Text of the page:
A New Albany resident was recently quoted, in the Chicago Tribune, to say he would not vote for Barack Obama "mainly because he's black." His candor has highlighted an obvious subtext for this presidential election. I don't believe most people are blatantly racist, but racism still flows through our society and every so often it percolates to the surface. Our antique dealer happened to bring it out into the open. For that ingenuosness, he is being held up as a poster child for atavistic rubes, hicks and lowlifes. If John McCain had a crack at him, perhaps he'd call him Joe the Antique Dealer.
This man's essential Joe-ness, spread throughout the land, is the reason why the presidential race has maintained some semblance of a real contest. On paper, Barack Obama outclasses McCain in organization, ideas, inspiration, character and vision for the country. McCain carries the genuine banner of failure, a handoff from the generally recognized holder of the title "Worst President in the History of the United States". He also carries the counterfeit banner of Maverick.
* Obama lives in a stable marriage. McCain dumped his wife when an automobile accident left her scarred and less attractive than she had been on their wedding day.
* Obama and his wife, in just the last several years, paid off their student loans. Cindy McCain recently ran up a $750,000 (that's correct, seven hundred and fifty thousand dollars) bill on her American Express account IN ONE MONTH. Her daughter, the piker (not a Palin child) ran up a $150,000 Amex bill.
* Obama had an outrageous pastor and served on a board with a sixties radical. McCain's vice, Sarah Palin, spoke to an Alaskan secessionist group which did and still does advocate the violent expulsion of the U.S. government from Alaska, Palin's husband was a member of the Alaska Independence Party; the motive of the group is to retain all the vast wealth of the state for the Alaskans themselves.
Many more of these couplets could be laid out to show the superiority of Obama over McCain, and yet the race remains tight. The wild woman from Minnesota had to be brought back to earth by McCain himself because she thought Obama was "an Arab". Some of Joe the Antique Dealer's less reserved brethren have shouted such bon mots as "traitor", "terrorist" and "kill him" when Obama's name is mentioned at McCain/Palin rallies. Why is it so hard to believe that a hapless antique dealer in New Albany, Indiana would be moved to say that he isn't voting for Obama, "mainly because he's black"? Would it be better if he weren't voting for him because he's a "terrorist", or a "traitor"? Is he not measurably more civilized then the dimwit who shouted "kill him", or the poetic dimwit who shouted "off with his head"?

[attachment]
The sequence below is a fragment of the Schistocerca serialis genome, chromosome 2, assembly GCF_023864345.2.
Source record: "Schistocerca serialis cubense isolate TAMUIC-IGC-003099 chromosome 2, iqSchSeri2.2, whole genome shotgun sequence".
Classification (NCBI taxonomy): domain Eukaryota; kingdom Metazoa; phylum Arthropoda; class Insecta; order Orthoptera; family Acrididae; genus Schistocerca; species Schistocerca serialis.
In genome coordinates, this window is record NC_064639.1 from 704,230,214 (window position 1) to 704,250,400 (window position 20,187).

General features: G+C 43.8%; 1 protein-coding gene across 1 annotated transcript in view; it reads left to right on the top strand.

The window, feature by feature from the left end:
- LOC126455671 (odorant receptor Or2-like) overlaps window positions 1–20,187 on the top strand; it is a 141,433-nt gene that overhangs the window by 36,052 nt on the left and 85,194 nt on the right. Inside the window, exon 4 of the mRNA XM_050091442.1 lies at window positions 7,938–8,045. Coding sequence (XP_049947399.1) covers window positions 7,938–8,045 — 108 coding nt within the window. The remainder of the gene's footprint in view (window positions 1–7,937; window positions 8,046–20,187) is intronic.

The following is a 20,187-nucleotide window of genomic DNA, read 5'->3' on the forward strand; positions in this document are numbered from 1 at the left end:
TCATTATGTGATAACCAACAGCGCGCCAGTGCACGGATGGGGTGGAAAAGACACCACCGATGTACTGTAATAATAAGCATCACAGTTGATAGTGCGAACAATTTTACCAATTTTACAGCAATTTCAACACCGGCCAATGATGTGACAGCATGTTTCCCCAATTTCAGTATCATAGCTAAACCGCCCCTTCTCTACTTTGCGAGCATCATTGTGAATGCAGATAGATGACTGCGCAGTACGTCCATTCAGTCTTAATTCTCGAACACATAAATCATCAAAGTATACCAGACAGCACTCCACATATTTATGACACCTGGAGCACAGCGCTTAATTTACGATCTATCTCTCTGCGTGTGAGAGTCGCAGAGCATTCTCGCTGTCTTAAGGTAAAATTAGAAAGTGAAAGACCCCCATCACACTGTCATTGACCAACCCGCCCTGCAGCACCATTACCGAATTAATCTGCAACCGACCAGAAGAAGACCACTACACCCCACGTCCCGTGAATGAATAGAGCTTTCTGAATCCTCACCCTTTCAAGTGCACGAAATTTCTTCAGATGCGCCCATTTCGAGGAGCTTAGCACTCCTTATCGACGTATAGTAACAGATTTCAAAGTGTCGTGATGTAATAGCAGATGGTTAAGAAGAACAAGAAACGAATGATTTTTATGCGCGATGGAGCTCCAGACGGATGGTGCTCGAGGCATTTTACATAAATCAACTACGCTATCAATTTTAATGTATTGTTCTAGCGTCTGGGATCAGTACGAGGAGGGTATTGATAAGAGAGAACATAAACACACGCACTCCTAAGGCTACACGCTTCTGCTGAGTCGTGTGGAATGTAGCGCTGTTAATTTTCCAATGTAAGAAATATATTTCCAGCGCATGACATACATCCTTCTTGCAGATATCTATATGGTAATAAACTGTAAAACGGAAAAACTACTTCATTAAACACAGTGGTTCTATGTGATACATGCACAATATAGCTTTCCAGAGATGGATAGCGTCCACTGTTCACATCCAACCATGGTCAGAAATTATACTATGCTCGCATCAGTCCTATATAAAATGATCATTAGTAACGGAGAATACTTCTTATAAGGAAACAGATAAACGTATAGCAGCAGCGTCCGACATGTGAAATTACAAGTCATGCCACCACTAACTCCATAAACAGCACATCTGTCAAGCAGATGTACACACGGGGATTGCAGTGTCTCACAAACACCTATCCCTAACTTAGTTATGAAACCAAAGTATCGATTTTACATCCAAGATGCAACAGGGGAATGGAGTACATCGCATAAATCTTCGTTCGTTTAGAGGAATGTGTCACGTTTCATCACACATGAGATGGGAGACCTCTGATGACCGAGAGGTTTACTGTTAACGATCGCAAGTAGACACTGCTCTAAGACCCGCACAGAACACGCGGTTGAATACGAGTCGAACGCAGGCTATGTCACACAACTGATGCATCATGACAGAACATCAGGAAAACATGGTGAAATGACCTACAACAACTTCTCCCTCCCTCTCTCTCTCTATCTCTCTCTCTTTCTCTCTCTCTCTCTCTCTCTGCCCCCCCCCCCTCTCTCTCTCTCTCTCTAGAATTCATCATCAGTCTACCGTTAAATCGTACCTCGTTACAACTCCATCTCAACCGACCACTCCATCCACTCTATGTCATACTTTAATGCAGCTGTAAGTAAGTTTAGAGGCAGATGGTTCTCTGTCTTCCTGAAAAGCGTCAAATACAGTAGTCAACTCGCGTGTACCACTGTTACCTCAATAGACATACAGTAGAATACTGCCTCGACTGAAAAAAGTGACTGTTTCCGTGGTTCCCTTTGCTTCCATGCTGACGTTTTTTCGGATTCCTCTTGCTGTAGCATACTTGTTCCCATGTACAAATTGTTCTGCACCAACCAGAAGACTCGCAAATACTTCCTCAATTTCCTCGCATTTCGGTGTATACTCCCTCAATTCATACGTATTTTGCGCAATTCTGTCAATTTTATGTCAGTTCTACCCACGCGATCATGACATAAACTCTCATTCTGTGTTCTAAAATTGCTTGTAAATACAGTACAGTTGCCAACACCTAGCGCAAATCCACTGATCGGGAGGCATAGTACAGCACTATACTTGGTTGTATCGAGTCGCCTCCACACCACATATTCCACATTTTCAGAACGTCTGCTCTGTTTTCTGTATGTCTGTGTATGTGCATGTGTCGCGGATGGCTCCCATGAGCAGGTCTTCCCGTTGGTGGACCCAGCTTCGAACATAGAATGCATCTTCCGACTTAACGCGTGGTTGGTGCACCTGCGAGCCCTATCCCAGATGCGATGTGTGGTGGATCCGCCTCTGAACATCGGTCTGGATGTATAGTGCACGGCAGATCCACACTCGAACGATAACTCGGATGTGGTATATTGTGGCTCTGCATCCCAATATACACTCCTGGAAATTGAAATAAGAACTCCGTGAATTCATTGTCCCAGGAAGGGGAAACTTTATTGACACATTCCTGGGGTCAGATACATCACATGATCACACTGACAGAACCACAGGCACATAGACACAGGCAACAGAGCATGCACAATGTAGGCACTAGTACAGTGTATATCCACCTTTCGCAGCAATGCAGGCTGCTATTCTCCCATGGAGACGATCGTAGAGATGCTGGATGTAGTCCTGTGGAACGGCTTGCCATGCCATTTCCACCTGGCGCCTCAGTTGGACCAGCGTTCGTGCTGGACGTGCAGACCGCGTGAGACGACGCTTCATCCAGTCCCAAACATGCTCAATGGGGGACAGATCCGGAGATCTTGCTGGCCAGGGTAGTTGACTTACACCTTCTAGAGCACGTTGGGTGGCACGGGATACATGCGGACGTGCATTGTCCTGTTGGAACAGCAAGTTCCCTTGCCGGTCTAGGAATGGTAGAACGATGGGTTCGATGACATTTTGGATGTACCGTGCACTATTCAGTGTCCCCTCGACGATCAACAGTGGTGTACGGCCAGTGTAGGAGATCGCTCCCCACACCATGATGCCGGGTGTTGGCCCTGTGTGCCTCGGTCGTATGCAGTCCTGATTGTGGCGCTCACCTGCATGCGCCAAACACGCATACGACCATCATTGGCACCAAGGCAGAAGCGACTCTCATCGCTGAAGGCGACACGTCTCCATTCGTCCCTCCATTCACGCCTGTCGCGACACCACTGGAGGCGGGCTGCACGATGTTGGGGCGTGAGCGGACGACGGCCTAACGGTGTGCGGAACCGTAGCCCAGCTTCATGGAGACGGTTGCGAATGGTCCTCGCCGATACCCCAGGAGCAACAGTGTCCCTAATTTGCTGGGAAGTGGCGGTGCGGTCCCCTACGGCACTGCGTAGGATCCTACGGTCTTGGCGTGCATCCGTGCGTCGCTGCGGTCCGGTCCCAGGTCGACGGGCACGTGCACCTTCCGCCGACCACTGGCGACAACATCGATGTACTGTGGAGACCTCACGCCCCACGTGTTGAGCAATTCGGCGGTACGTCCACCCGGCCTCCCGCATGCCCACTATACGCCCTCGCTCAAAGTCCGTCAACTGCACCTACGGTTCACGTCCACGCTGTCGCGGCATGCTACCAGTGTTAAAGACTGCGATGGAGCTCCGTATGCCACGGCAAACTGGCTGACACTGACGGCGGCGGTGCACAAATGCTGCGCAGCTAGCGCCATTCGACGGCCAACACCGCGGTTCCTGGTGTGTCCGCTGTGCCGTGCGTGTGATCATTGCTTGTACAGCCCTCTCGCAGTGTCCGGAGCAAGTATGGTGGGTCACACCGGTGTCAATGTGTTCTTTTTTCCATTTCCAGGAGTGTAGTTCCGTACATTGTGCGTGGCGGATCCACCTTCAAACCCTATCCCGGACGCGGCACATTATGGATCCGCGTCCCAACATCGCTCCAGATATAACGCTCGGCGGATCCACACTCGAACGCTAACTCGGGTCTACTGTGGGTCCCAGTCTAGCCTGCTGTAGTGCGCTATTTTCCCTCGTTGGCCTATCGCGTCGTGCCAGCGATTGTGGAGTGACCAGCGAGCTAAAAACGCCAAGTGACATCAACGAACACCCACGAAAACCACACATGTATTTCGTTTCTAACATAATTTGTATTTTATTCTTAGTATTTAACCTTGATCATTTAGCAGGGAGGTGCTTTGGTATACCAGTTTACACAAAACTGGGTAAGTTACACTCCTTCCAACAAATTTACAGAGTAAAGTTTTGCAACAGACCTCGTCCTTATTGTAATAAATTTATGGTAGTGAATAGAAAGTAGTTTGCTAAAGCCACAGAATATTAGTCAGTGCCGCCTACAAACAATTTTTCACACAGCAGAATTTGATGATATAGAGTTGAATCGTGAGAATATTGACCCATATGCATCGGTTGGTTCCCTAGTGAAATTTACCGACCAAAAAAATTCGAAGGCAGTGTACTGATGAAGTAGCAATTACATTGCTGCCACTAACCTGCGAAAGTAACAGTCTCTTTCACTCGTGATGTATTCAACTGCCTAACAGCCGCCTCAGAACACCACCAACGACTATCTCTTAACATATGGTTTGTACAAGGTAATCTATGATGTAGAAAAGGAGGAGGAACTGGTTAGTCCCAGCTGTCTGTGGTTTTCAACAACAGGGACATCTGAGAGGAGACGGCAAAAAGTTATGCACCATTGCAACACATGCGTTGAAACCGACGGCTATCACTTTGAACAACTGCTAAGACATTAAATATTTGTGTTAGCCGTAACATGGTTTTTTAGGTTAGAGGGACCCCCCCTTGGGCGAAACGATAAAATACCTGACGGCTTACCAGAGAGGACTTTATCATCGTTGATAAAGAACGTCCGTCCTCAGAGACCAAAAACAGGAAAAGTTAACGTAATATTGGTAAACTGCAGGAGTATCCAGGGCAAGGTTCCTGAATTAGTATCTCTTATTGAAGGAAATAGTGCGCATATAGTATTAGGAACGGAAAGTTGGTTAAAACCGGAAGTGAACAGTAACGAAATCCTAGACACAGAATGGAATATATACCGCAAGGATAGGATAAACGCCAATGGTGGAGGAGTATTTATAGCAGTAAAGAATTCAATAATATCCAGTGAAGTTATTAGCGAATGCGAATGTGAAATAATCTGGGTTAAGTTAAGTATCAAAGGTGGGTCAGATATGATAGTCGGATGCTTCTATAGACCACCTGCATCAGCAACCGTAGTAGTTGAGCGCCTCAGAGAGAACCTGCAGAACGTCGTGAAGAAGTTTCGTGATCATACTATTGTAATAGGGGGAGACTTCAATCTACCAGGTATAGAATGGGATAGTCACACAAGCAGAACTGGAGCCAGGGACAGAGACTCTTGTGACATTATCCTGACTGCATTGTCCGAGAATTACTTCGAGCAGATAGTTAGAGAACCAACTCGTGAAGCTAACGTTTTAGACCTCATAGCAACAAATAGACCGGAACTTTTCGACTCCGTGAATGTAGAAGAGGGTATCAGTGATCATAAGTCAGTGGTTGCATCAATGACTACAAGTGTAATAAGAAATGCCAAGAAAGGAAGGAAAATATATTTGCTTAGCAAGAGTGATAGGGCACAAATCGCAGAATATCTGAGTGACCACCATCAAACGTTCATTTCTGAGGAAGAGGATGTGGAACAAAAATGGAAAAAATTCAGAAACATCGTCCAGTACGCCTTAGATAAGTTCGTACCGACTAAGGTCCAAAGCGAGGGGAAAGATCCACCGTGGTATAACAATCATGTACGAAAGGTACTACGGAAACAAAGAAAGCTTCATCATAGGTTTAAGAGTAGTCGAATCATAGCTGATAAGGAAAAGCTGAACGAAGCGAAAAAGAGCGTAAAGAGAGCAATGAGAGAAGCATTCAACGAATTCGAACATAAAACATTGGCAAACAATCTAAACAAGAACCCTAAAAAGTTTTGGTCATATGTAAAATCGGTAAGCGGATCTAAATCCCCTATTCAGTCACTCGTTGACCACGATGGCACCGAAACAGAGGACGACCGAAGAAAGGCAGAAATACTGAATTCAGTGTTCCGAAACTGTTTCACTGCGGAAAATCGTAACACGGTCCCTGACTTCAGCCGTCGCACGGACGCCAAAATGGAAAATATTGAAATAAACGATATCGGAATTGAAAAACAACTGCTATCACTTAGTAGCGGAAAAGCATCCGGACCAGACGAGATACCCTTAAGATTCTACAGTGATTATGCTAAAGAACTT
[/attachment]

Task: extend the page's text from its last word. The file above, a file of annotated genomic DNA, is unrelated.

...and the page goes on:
The McCain campaign has set its sights on winning the presidency in the worst way. The campaign finds it necessary to distract, dissemble and divide in order to peel away voters whose interests are more naturally aligned with Democratic orthodoxy, from Obama and leave them in play for McCain. They can't do it on qualifications. They need a wedge. Obama, by his very existence, offers the biggest, meanest, most heinous wedge in the American electoral repertoire: his race; unfortunately, none dare speak the name openly. Better to be a stupid hick who confuses Obama and Osama, better to label, as Michelle Bachman did, liberals as un-American than to say you aren't going to vote for Obama because he's black. The modern-day Republican playbook has been discussed in Thomas Frank's "What's the Matter With Kansas?" Frank points out that on issue after issue Democrats offer real solutions of real benefit to the Joe's of the world and yet, at the national level especially, Republicans continue to rack up victories because, on gut-level, visceral issues such as abortion and gay marriage, voters say "they share my values"; translation: they are more like me. The reality is that the candidate who lives by the wedge issue almost never delivers the voter from the supposed plague the wedge signifies.
How many times have we heard that "my grandfather came here and he made it without any affirmative action", or words to that effect? How many times have we heard hateful words thrown out to describe people not like ourselves? How do we even decide which non-shared trait will be the one deserving our mocking, derision or hate? I'm sure Joe the Antique Dealer's prejudice does not actually reflect hatred of black people. I say that having never met the man. And yet the sentiment that he won't vote for Obama because, "mainly he's black" offend. They offend the ear, they offend people he has never met, they offend the very concept of this nation.
But wait, the very concept of this nation is founded on inequality. The Constitution allowed slavery. Black slaves were counted as "three fifths" of a white citizen when doling out congressional seats. The Civil War was our crucible from which a new nation of equality was supposed to emerge. Look around. It didn't happen. This presidential race is the most potent ammunition we have to push racism further out on the fringe of society. Obama's presidency will be many things, but one of them will be a lesson that we have wasted far too many lives through bigotry and narrow horizons. I hope Joe the Antique Dealer is open to learning.